The work of the LILaC research group aims to model intelligent systems based on theories and techniques from knowledge representation, logic, game theory, argumentation, and verification techniques. The LILaC team conducts projects and research in the following areas:
An important aspect of interaction is the dynamics of the environment, caused by the execution of events and actions that affect the mental states of agents (through their observations or perceptions). In this aspect, the LILaC team is interested in:
- logics of action such as dynamic logic, whose formal properties are studied such as completeness, decidability, complexity);
- revision and updating, to take into account new information, especially in the multiagent case;
- algorithms for reasoning on actions, in particular the study of the formal properties (consistency, modularity) of theories of action and events and their evolution.
In an open environment, the interaction between agents needs to be protected.
This protection can be declined in the form of three properties: availability, integrity, confidentiality. Starting from the formal specification of a system, the LILaC team is interested, on the one hand, to provide proof that this system verifies the three properties above, and, on the other hand, to obtain automatically an implementation which corresponds to the specification and whose correction is proven by construction.
- At the level of access control, the challenge is to extend the model of the access control matrix and to draw the limit between decidability and undecidability of the problem of security in extended models;
- At the level of protocol checking, the challenge is to define algorithms to automatically check protocols that will allow agents to guarantee the confidentiality or integrity of the information they exchange.
The protection of a system is also studied by modeling (in terms of roles and relations between users) the organization in which a computer system is inserted:
- It is then necessary to characterize both the predicative aspects of the notion of role and its deontic aspects, which make use of the concepts of permission and obligation, which are also the basis of other notions such as trust, responsibility, or delegation.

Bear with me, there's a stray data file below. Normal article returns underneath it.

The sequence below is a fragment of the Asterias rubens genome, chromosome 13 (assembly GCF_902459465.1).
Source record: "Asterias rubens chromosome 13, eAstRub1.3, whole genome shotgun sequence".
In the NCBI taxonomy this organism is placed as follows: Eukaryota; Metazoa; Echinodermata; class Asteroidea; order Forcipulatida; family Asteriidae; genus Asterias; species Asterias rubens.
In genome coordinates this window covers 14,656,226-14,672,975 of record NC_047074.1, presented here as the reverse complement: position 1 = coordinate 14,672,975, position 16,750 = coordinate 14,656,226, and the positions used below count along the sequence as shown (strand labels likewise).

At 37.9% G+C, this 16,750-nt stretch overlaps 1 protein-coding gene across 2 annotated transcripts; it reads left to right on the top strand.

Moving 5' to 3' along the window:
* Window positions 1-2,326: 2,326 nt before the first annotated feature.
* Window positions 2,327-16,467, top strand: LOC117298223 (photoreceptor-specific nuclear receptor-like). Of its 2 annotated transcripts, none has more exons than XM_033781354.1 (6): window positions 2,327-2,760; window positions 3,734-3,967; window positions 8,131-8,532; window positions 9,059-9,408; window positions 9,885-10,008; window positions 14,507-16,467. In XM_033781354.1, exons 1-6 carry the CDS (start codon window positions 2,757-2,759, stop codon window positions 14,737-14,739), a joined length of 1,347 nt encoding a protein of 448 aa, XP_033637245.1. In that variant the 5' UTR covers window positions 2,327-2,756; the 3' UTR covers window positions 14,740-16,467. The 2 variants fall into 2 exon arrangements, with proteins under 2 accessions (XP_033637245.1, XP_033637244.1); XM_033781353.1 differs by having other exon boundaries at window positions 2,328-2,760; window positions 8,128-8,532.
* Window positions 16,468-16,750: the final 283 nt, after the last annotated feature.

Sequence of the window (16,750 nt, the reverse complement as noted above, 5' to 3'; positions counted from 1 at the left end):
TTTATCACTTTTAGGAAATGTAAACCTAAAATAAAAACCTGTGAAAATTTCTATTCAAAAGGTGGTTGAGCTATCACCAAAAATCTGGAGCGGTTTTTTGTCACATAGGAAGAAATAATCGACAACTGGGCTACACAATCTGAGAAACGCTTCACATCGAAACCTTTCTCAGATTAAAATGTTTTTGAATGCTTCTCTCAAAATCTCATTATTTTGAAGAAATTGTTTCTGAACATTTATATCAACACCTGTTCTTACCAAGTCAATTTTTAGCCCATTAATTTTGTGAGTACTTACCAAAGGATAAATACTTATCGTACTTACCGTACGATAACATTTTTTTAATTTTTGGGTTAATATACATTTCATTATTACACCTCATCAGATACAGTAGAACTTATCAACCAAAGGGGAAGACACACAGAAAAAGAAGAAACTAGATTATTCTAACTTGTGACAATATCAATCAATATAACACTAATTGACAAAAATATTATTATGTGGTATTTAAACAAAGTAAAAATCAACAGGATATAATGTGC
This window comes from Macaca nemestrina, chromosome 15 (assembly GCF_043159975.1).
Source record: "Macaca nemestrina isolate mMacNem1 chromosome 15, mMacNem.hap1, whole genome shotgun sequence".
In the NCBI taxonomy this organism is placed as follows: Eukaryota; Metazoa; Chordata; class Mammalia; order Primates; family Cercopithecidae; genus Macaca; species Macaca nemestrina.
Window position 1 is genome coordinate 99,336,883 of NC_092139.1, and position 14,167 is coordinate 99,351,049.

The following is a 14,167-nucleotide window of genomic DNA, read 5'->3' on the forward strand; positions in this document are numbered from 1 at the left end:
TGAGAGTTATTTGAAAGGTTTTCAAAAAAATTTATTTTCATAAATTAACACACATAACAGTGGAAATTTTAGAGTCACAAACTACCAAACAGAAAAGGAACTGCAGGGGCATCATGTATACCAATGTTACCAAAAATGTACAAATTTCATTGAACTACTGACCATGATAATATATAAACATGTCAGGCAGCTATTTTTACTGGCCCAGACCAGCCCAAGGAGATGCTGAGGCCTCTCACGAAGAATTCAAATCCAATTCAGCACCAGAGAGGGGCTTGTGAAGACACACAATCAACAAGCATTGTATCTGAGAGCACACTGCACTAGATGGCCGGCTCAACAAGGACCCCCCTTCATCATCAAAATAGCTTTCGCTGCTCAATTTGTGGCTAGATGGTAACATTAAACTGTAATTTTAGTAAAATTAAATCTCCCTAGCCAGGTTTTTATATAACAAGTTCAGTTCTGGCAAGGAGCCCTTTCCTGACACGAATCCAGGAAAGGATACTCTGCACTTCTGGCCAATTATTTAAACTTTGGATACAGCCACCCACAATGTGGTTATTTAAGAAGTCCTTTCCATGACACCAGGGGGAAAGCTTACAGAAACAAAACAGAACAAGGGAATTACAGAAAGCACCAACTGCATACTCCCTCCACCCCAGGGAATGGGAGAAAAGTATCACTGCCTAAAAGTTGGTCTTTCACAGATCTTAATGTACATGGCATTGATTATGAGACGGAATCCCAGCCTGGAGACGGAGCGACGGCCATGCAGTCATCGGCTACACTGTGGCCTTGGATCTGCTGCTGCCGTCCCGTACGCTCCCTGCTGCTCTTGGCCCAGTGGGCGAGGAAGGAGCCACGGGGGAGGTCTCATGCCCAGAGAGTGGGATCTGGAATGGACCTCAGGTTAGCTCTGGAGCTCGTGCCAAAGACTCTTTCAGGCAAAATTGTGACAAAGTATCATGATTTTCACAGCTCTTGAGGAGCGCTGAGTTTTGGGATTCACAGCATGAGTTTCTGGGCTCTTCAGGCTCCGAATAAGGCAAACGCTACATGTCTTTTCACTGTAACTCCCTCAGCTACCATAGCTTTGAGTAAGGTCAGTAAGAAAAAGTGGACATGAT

The LILaC team is interested in the social mechanisms that govern the interactions between agents (artificial or human). In particular:
- voting theory, which provides an important model of interaction, particularly for multi-agent systems, and where the use of logic makes it possible to specify and verify these systems;
- the theory of epistemic games and the logic for games;
- the theory of the diffusion of opinion and the phenomenon of social influence.
While most of the above research is theoretical, simulations are often implemented to test the different mechanisms developed in a variety of situations.
While the goal of the LILaC team is to develop a general model of interaction based on logic, its work also aim at integrating those models coming from the previous axes into a unified formalism. In particular, this challenge has been attacked with the use of BDI logics and logics of action, by constructing logics that speak to both the beliefs, desires, and intentions of agents, as well as the actions they can produce (also focusing on the evolution of agents’ beliefs). This high-level endeavor also considers argumentation as a model of reasoning based on interactions between arguments – the evaluation of the interactions makes it possible to determine collectively acceptable sets of arguments (extensions), or an order of acceptability between the arguments. The dynamics of argumentation systems, the definition of different modes of evaluation (argumentative semantics), and the links between argumentation and logic, are at the heart of the team’s current research.
Models of interaction among autonomous agents pose computational challenges and require the development of algorithms that able to answer to questions of the form “is a given formula a consequence of a given logical theory”? As specialists of non-classical logic, the LILaC team substantially renewed the tableaux method (completeness and complexity of logics admitting a Kripke semantic). On the practical side, this work has been implemented in the platform LoTREC, which offers a high-level programming language for the rapid definition of provers for all normal modal logics.
- we developed the TouIST platform, which constitutes an interface between a high-level propositional language and several solvers (SAT, SMTP, and more recently QBF);
- we translated (fragments) of given languages in a language usable by TouIST to automate proving procedures for which we do not have a dedicated prover;
- we implemented games for the search of a winning strategy;
- we studied epistemic planning of actions (cognitive robotics).
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